In both resistant cultivars up regulation of Tri4 was found. Tri4 encodes a cytochrome P450 monooxygenase (CYP) for hydroxylation at C-2 of the first committed intermediate Trichodiene in the biosynthesis of trichothecenes [4]. Especially highly resistant Nobeokabouzu was clearly symptomless and found less mycotoxin accumulation when compare to others cultivars in spite of Tri 4 gene up regulation. In susceptible cultivar Gamenya found up regulation of Tri12 gene. This indicates that mycotoxin produced by F. g was actively exported and accumulated in the kernel as data determined in another study.


This study demonstrated the F. g biomass, transcriptomes and virulence genes (Tri genes) expression differences among the highly resistant, resistant and susceptible wheat genotypes. The data clearly showed the relation between FHB symptoms and F. g virulence factors. Interestingly, in our material the FHB disease symptom does not have relation with F. g biomass. However, it showed relation with fungus virulence factors expression (Tri genes). In order to clarify the clear reason of abundant F. g transcriptomes in highly resistant cultivar Nobeokabouzu and less in susceptible cultivar Gamenya will require additional studies. The findings in nature of FHB highly resistant cultivar Nobeokabouzu and their molecular activity will contribute for better understanding and as additional information of FHB disease research. In future, the development and advance in F. g gene functional annotation will allow understand more clearly molecular activities and differences among the genotypes.


  1. Placinta CM, D'Mello JPF, Macald AMC (1999) A review of worldwide contamination of cereal grains and animal feed with Fusarium mycotoxins. Anim Feed Sci Technol 78(1-2): 21-37.
  2. Kim HS, Lee T, Dawlatana M, Yun SH, Lee YW (2003) Polymorphism of Trichothecene biosynthesis genes in deoxynivalenol and nivalenol-producing Fusarium graminearum isolates. Mycol Res 107(Pt 2): 190-197.
  3. Hohn TM, Bernardo PD (1989) Isolation and nucleotide sequence of a sesquiterpene cyclase gene from the Trichothecene-producing fungus Fusarium sporotrichoides. Gene 79(1): 131-138.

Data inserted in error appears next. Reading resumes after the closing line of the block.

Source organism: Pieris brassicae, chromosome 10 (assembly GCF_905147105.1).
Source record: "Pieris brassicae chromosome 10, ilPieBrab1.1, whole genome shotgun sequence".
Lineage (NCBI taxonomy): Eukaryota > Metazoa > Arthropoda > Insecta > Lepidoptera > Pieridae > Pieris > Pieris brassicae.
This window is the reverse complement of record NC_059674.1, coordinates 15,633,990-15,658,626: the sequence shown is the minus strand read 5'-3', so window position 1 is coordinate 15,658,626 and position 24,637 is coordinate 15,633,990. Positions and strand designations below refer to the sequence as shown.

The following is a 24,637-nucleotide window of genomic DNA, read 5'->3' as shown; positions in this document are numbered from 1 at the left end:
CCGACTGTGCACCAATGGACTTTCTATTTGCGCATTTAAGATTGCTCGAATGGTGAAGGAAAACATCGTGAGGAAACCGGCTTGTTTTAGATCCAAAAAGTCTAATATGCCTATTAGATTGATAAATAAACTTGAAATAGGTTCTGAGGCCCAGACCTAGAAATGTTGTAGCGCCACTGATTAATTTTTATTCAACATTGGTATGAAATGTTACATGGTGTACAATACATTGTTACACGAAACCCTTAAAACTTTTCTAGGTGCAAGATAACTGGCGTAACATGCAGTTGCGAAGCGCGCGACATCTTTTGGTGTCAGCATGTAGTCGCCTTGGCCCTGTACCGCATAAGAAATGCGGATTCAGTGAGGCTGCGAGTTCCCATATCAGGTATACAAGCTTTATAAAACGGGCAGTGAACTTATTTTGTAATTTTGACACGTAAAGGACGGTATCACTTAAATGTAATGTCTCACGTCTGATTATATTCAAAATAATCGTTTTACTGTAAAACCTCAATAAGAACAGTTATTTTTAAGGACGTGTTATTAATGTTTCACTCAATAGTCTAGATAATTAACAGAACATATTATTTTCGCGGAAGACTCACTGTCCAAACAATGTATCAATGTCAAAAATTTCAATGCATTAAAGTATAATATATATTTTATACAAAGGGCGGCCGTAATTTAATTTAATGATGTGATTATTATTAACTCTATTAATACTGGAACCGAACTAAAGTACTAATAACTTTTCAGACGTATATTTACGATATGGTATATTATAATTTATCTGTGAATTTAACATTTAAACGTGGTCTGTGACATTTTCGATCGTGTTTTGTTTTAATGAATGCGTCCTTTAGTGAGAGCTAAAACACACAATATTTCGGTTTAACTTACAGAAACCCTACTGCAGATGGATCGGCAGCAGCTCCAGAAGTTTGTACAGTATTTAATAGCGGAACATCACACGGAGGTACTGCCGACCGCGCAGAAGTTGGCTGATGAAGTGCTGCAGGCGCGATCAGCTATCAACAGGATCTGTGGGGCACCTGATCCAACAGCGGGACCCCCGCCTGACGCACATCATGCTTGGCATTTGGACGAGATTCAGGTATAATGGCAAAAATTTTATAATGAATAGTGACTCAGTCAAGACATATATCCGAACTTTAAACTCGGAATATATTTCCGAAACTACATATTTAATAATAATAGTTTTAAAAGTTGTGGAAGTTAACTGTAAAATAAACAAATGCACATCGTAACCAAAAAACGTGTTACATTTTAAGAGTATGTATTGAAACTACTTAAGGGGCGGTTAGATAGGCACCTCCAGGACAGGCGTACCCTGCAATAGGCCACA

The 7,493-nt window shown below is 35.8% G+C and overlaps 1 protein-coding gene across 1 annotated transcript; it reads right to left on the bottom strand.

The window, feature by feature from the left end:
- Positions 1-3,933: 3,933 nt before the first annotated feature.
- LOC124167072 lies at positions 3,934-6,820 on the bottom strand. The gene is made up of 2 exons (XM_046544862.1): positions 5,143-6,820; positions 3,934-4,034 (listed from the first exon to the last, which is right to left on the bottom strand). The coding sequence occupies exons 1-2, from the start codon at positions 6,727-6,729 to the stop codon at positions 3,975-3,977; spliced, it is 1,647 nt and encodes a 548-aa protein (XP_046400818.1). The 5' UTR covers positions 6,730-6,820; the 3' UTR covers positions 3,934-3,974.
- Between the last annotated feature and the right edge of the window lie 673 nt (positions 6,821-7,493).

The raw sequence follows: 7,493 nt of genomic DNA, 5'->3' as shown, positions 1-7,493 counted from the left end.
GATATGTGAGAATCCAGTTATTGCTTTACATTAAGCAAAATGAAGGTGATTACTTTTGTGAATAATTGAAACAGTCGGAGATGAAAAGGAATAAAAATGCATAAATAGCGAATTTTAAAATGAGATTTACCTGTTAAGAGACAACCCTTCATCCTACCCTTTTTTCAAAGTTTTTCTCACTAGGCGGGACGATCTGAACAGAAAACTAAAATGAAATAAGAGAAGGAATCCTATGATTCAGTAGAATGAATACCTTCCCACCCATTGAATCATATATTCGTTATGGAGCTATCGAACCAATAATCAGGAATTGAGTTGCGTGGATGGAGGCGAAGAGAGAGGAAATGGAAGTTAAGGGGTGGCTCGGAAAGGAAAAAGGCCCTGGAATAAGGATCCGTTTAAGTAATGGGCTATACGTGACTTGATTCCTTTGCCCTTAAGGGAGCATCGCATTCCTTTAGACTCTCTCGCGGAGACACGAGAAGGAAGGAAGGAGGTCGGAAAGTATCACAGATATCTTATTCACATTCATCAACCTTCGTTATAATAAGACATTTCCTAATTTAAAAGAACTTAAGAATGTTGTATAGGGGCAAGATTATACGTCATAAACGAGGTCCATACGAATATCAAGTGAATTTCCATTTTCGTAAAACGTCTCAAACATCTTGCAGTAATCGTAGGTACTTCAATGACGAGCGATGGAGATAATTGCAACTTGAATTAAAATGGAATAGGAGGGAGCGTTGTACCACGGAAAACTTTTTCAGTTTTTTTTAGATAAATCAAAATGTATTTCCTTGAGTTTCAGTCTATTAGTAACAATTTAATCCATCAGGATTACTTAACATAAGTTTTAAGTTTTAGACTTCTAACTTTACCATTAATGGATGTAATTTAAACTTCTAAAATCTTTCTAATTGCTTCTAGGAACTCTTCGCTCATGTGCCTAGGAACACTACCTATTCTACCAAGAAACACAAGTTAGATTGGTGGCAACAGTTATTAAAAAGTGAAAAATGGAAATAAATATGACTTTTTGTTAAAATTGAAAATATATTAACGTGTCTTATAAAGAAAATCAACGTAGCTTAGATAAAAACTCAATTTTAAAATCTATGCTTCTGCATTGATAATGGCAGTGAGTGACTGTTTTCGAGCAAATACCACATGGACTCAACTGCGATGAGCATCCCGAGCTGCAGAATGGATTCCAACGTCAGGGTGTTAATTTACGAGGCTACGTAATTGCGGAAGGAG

4. Tokai T, Koshinoand H, Takahashi-Ando N, Sato M, Fujimura M, et al. (2007) Fusarium Tri4 encodes a key multifunctional cytochrome P450 monooxygenase for four consecutive oxygenation steps in Trichothecene biosynthesis. Biochem Biophys Res Commun 353(2): 412-417.
  5. Hohn TM, Krishna R, Proctor RH (1999) Characterization of a transcriptional activator controlling Trichothecene toxin biosynthesis. Fungal Genet Biol 26(3): 224-235.
  6. Peplow AW, Tag AG, Garifullina GF, Beremand MN (2003) Identification of new genes positively regulated by Tri10 and a regulatory network for Trichothecene mycotoxin production. Appl Environ Microbiol 69(5): 2731-2736.
  7. Desjardins AE (2007) Fusarium mycotoxins: chemistry, genetics, and biology. Plant Pathology 56(2): 337.
  8. Gardiner DM, Kazan K, Praud S, Torney LF, Rusuand A, et al. (2010) Early activation of wheat polyamine biosynthesis during Fusarium head blight implicates putrescine as an inducer of trichothecene mycotoxin production. BMC Plant Biol 10: 289.
  9. Ban T, Suenaga K (2000) Genetic analysis of resistant to Fusarium head blight caused by Fusarium graminearum in Chinese wheat cultivar Sumai 3 and Japanese cultivar Saikai 165. Euphytica 13(2): 87-99.
  10. Handa H, Namiki N, Xu D, Ban T (2008) Dissecting of the FHB resistance QTL on the short arm of wheat chromosome 2D using a comparative genomic approach: from QTL to candidate gene. Mol Breed 22(1): 71-84.
  11. Ward TJ, Bielawski JP, Kistler HC, Sullivan E, O’Donnell K (2002) Ancestral polymorphism and adaptive evolution in the trichothecene mycotoxin gene cluster of phyto pathogenic Fusarium. Proc Natl Acad Sci USA 99(14): 9278-9283.
  12. Arvidsson S, Kwasniewski M, Riaño-Pachón DM, Mueller-Roeber B (2008) Quant Prime-A flexible tool for reliable high-through put primer design for quantitative PCR. BMC Bioinformatics 9: 465. 
  13. Kosaka A, Manickavelu A, Kajihara D, Nakagawa H, Ban T (2015) Altered gene expression profiles of wheat genotypes against Fusarium head blight. Toxins (Basel) 7(2): 604-620.
  14. Klein DA, Paschke MW (2004) Filamentous Fungi: the Indeterminate Lifestyle and Microbial Ecology. Microb Ecol 47(3): 224-235.
  15. Lysøe E, Seong KY, Kistler HC (2011) The transcriptome of Fusarium graminearum during the infection of wheat. Mol Plant Microbe Interact 24(9): 995-1000.
  16. Garvey GS, McCormick SP, Alexander NJ, Rayment I (2009) Structural and functional characterization of Tri3 Trichothecene 15-o-acetyltransferase from Fusarium sporotrichioides. Protein Sci 18(4): 747-761.
  17. Nasmith CG, Walkowiak S, Wang L, Leung WW, Gong Y, et al. (2011) Tri6 Is a Global Transcription Regulator in the Phytopathogen Fusarium graminearum. PLoS Pathog 7(9): 1002266.
  18. Tag AG, Garifullina GF, Peplow AW, Ake C, Phillips TD, et al. (2001) A novel regulatory gene, Tri10, controls Trichothecene toxin production and gene expression. Appl Environ Microbiol 67(11): 5294-5302.
  19. Menke J, Dong Y, Kistler C (2012) Fusarium graminearum Tri12p Influences Virulence to Wheat and Trichothecene Accumulation. Mol Plant Microbe Interact 25(11): 1408-1418.
  20. McCormick SP, Harris LJ, Alexander NJ, Ouellet T, Saparnoand A, et al. (2004) Tri1 in Fusarium graminearum Encodes a P450 Oxygenase. Appl Environ Microbiol 70(4): 2044-2051.
  21. McCormick SP, Alexander NA (2002) Fusarium TRI8 encodes a Trichotehcene C-3 esterase. Appl Environ Microbiol 68(6): 2959-2964.
© 2014-2016 MedCrave Group, All rights reserved. No part of this content may be reproduced or transmitted in any form or by any means as per the standard guidelines of fair use.
Creative Commons License Open Access by MedCrave Group is licensed under a Creative Commons Attribution 4.0 International License.
Based on a work at
Best viewed in Mozilla Firefox | Google Chrome | Above IE 7.0 version | Opera |Privacy Policy